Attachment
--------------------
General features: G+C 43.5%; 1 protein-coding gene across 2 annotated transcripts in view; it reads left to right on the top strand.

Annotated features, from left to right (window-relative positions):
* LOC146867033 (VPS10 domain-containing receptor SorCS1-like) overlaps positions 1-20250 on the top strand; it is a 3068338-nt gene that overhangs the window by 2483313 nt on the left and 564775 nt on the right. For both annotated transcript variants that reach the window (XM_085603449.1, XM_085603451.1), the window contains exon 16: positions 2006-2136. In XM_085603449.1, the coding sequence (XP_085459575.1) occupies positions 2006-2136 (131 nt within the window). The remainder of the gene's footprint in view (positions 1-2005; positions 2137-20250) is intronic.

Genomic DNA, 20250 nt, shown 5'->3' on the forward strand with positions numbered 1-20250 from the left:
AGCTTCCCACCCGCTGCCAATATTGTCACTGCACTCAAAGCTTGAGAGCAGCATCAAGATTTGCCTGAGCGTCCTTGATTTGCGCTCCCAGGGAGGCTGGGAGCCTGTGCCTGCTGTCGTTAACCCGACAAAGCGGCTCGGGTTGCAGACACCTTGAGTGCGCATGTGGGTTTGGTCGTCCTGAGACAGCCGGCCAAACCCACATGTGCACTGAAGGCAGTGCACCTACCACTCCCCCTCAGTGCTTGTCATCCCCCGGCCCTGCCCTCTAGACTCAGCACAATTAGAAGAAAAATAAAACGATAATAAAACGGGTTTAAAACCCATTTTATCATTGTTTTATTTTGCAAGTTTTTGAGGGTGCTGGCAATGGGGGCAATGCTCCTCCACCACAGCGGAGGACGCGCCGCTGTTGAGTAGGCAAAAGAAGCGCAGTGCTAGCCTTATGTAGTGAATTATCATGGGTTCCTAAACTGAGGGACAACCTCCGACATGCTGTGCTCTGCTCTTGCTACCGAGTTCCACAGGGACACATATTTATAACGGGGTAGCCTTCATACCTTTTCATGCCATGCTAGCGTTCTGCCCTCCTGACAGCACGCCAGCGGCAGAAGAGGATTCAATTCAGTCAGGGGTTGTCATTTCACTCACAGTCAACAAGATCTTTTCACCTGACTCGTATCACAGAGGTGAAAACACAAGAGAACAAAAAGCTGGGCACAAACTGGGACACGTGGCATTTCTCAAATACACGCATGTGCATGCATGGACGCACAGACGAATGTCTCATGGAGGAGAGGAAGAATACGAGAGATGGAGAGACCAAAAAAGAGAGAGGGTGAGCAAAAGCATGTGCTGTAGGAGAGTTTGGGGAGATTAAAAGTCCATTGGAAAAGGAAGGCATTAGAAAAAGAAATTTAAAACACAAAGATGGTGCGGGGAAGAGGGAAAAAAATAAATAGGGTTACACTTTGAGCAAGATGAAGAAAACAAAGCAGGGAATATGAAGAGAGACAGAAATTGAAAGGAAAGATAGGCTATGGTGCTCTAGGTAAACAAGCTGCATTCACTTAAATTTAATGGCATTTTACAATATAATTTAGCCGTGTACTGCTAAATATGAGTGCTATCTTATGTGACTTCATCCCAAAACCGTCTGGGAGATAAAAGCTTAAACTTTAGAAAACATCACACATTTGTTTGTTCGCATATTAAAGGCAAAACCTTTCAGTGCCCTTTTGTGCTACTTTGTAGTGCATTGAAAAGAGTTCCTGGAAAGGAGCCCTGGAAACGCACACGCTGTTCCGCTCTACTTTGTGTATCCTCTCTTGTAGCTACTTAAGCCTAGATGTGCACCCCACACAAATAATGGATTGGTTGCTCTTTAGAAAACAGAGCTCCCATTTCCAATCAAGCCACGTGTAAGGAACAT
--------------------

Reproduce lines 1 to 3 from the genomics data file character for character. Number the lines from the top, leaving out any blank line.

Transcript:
General features: G+C 43.5%; 1 protein-coding gene across 2 annotated transcripts in view; it reads left to right on the top strand.

Annotated features, from left to right (window-relative positions):
* LOC146867033 (VPS10 domain-containing receptor SorCS1-like) overlaps positions 1-20250 on the top strand; it is a 3068338-nt gene that overhangs the window by 2483313 nt on the left and 564775 nt on the right. For both annotated transcript variants that reach the window (XM_085603449.1, XM_085603451.1), the window contains exon 16: positions 2006-2136. In XM_085603449.1, the coding sequence (XP_085459575.1) occupies positions 2006-2136 (131 nt within the window). The remainder of the gene's footprint in view (positions 1-2005; positions 2137-20250) is intronic.